Creatine

Creatine is one of the most popular supplements among athletes and bodybuilders, and for good reason. Unlike many of the more dubious options, it has solid scientific backing for its multiple benefits in performance and recovery. That doesn’t mean every person should take it all the time, but it’s certainly a serious contender.

Let’s start with the basics, just in case you haven’t encountered one of the other millions of creatine articles out there. Creatine is a chemical compound found naturally in the human body, where it plays various roles including helping ATP supply your cells with energy. It also boosts your strength and power when you exercise, and it may even have cognitive benefits.

In terms of recovery, creatine may also contribute to a quicker and more effective recovery time (https://pubmed.ncbi.nlm.nih.gov/34199588/). There have been lots of studies into the relationship between creatine and recovery (https://pubmed.ncbi.nlm.nih.gov/34472118/). As tends to be the case with scientific studies, the quality of the research is mixed, but the general trend points to creatine being good.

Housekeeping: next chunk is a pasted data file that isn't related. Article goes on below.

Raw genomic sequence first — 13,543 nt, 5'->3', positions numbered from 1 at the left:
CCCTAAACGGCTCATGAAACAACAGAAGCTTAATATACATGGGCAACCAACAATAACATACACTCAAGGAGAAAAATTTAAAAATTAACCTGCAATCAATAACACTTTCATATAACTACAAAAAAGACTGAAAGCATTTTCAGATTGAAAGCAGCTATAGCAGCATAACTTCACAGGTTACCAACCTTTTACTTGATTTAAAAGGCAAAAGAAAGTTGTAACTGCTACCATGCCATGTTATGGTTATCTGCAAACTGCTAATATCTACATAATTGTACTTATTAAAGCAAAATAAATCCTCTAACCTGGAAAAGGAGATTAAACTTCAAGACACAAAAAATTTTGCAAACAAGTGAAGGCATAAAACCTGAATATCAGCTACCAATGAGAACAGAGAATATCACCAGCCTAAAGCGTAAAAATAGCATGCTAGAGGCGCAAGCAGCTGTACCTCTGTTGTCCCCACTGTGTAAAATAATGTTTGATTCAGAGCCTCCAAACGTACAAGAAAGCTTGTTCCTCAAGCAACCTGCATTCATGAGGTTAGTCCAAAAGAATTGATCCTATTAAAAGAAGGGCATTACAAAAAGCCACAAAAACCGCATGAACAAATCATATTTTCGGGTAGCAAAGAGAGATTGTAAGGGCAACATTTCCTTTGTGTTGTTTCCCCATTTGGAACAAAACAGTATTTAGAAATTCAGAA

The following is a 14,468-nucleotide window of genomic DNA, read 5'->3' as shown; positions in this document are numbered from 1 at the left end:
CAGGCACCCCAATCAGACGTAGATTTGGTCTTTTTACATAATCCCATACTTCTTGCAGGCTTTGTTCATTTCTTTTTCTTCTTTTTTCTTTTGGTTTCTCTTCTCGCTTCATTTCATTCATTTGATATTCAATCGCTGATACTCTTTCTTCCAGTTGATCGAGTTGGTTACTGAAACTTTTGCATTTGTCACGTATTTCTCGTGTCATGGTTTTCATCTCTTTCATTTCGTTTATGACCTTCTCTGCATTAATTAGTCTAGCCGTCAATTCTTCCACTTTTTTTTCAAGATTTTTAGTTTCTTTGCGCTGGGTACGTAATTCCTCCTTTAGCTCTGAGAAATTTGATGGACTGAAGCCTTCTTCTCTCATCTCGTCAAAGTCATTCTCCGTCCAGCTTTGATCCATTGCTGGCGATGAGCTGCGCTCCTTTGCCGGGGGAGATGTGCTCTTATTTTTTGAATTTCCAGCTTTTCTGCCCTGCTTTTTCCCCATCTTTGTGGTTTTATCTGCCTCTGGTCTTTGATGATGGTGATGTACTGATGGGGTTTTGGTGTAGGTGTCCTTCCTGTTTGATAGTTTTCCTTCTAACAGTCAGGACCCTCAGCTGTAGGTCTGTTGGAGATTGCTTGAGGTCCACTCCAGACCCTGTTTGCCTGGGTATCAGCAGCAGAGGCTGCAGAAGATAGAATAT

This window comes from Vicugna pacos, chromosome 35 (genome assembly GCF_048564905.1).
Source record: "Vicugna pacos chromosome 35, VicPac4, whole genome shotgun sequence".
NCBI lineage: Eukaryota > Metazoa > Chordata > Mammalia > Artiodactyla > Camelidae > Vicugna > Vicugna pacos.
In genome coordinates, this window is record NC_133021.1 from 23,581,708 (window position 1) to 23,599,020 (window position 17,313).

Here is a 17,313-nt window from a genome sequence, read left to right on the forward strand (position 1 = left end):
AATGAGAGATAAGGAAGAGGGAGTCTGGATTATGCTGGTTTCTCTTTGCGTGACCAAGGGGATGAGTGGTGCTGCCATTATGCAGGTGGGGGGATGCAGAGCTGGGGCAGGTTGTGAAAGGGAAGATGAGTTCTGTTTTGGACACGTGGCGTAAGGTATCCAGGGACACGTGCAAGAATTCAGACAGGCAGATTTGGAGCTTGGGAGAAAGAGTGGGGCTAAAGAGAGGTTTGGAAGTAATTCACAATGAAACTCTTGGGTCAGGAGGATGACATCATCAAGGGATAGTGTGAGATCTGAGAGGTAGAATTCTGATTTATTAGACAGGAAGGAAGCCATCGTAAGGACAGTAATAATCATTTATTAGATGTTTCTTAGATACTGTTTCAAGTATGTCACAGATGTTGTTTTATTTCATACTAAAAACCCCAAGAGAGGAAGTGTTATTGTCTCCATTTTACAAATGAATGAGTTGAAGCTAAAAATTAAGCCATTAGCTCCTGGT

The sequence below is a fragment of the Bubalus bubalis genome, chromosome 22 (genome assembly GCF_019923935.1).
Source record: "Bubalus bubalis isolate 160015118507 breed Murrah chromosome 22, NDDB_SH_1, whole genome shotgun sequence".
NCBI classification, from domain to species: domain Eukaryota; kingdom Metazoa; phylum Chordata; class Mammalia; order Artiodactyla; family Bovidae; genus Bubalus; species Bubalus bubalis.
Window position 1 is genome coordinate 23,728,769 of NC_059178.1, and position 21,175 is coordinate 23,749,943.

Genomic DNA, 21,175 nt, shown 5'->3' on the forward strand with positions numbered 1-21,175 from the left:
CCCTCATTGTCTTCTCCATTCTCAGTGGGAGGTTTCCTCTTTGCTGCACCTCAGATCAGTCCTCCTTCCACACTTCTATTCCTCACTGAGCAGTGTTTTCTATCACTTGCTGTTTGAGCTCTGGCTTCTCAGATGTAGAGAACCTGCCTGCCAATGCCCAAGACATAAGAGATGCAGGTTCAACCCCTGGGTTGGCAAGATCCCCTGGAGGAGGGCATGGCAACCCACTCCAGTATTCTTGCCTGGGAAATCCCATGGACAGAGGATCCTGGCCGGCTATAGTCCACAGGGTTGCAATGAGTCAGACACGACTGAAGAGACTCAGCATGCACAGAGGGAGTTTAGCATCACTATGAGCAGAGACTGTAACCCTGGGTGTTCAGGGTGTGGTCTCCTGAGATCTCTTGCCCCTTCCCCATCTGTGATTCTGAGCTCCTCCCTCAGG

We might think of exercise as something that improves our muscles, but first it has to damage them. It’s the healing and repair that helps them grow bigger and stronger. Unfortunately, this means that the process involves a certain amount of soreness and discomfort, what’s known as exercise-induced muscle damage. This can make us feel weaker for a while, impeding our overall performance. Delayed onset muscle soreness takes place a day or two after your workout, which can be extra annoying if you’re planning for your next session.

It seems that creatine can assist with your immediate recovery after intermittent, high-intensity exercise. This makes sense. Creatine helps power up your muscles, strengthening them and improving how they function. This is especially important after exercise, when they’re damaged and can particularly benefit from any kind of boost to their functionality. For delayed onset muscle soreness or after more long-term endurance training, creatine may not be as effective, perhaps because of the biological mechanisms involved.

The effects of creatine are very complex, which is why we’re still researching how to make the most of its undoubtedly useful role in the body. This includes figuring out exactly how it benefits our recovery processes so we can spend less time aching and more time building up to the next performance level.

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